The two men were quite different from each other in appearance, One was a stolid, brutal-looking moujik, whilst the other seemed to have been cast in an altogether different mould. I somehow at once made up my mind that the former was the actual thief, and that the latter was at the most but an accessory to the fact; and the experiment which I presented amply proved this contention.

I took some pieces of money from my pocket, which the men were told represented some of the coins which they, in their haste to remove the treasure, had dropped on the ground, and that, no matter where they should hide them in the prison, I could find them; and that, just as easily as I could find money so hidden, so could I discover the stolen box of gold.

The coins, having been placed in a piece of paper, were given to the first-mentioned prisoner to hide within the knowledge of his companion, I being out of the room the while. On my return I took the former as a 'subject,' but, as I had anticipated, I could make nothing out of him. He was not content with stolidly declining to think of the place, but he refused to accompany me in my peregrinations around the room. With the other prisoner it was quite different. Directly I came in contact with him, I felt him thrill with excitement; and with perfect ease I took him to an ancient Russian stove let into the wall, and having unscrewed the door, I scraped from out of the ashes the hidden coins. The man seemed terrified, and he straightway made the following confession: That he and his companion were digging in the woods, when his companion's spade struck something hard which proved to be an iron chest full of gold pieces. They took a few (in order to purchase groceries and other necessaries), the passing of which ultimately led to their arrest. It was their intention, he said, to share the money and get away from Russia ; but that, when he went to the place with his companion the next morning for the purpose of removing the chest, he found that it was gone, and his friend then told him that he had got up in the night and had removed it to a safe spot on his own account. He explained that he had been forced to keep the secret because his companion avowed he should never have a single coin if he said anything of the original discovery of the money. • But,' he added shudderingly, “if I only knew where this money now was, this“ devil-man," pointing towards me, would be sure to find it out.' And he vigorously crossed himself. How this case ended I don't know, as I have not been to or heard from Warsaw since.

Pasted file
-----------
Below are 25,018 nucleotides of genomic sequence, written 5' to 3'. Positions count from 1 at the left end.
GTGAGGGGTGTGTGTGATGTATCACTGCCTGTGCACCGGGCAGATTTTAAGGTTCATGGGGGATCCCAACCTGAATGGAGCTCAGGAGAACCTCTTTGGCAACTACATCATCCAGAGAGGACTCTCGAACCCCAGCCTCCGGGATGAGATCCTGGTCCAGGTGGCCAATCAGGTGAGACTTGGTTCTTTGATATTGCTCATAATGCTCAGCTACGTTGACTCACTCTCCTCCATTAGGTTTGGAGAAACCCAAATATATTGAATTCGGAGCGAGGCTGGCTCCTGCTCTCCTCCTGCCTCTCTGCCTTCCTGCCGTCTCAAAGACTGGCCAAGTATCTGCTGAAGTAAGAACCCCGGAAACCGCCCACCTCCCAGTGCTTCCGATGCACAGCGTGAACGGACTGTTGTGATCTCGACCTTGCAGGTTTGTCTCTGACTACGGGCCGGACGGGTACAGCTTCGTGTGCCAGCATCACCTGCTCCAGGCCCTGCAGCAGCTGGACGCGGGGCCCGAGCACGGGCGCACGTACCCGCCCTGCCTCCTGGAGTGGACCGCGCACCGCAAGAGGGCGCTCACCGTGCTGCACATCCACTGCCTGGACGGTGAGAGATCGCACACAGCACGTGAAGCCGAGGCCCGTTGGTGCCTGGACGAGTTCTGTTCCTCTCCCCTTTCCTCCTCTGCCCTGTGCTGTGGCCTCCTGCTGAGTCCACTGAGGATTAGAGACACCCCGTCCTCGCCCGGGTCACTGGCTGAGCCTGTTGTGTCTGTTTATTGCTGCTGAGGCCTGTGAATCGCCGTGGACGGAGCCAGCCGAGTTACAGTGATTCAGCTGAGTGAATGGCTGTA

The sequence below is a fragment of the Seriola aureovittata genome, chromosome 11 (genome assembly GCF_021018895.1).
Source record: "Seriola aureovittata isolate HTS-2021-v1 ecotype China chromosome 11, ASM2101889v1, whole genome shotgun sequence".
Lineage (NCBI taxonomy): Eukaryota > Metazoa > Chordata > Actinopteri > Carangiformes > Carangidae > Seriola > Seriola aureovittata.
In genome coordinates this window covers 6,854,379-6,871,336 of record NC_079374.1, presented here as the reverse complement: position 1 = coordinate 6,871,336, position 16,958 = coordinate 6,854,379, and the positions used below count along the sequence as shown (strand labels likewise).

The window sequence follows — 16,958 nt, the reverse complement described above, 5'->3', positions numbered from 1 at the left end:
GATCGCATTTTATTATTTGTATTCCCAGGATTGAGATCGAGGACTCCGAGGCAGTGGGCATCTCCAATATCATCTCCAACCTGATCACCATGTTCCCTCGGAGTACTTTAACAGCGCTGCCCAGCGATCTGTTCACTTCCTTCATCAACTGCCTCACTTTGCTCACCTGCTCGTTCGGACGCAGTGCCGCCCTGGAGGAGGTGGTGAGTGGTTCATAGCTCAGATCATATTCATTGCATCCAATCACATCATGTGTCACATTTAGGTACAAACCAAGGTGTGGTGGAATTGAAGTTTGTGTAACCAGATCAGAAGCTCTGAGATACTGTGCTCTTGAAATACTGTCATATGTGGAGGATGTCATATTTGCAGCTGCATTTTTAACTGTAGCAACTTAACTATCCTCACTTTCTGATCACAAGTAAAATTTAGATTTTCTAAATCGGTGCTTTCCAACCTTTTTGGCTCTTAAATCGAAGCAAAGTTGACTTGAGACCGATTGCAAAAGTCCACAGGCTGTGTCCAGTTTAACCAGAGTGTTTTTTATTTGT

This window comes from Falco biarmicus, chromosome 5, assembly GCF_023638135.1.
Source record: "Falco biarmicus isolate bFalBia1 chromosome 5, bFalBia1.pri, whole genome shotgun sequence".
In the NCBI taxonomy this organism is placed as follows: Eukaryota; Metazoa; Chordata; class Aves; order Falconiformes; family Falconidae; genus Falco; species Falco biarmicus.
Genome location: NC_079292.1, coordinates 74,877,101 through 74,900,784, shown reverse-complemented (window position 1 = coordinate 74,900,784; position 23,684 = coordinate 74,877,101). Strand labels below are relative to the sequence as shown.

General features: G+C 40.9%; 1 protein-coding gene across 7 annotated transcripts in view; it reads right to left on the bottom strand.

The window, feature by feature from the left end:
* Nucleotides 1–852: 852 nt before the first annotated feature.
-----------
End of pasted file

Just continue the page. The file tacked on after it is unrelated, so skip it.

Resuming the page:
Whilst I am now with the reader at Warsaw, it will not, I venture to think, be out of place to relate an experience I had with General Gourko (the hero of the Shipka Pass incident), Governor-General of Poland.

His Excellency was pleased to give a reception in my honour at the old palace of the Polish kings; and, during the evening, he asked me if I thought it would be possible to trace out, by my Vol. XX.-No. 118.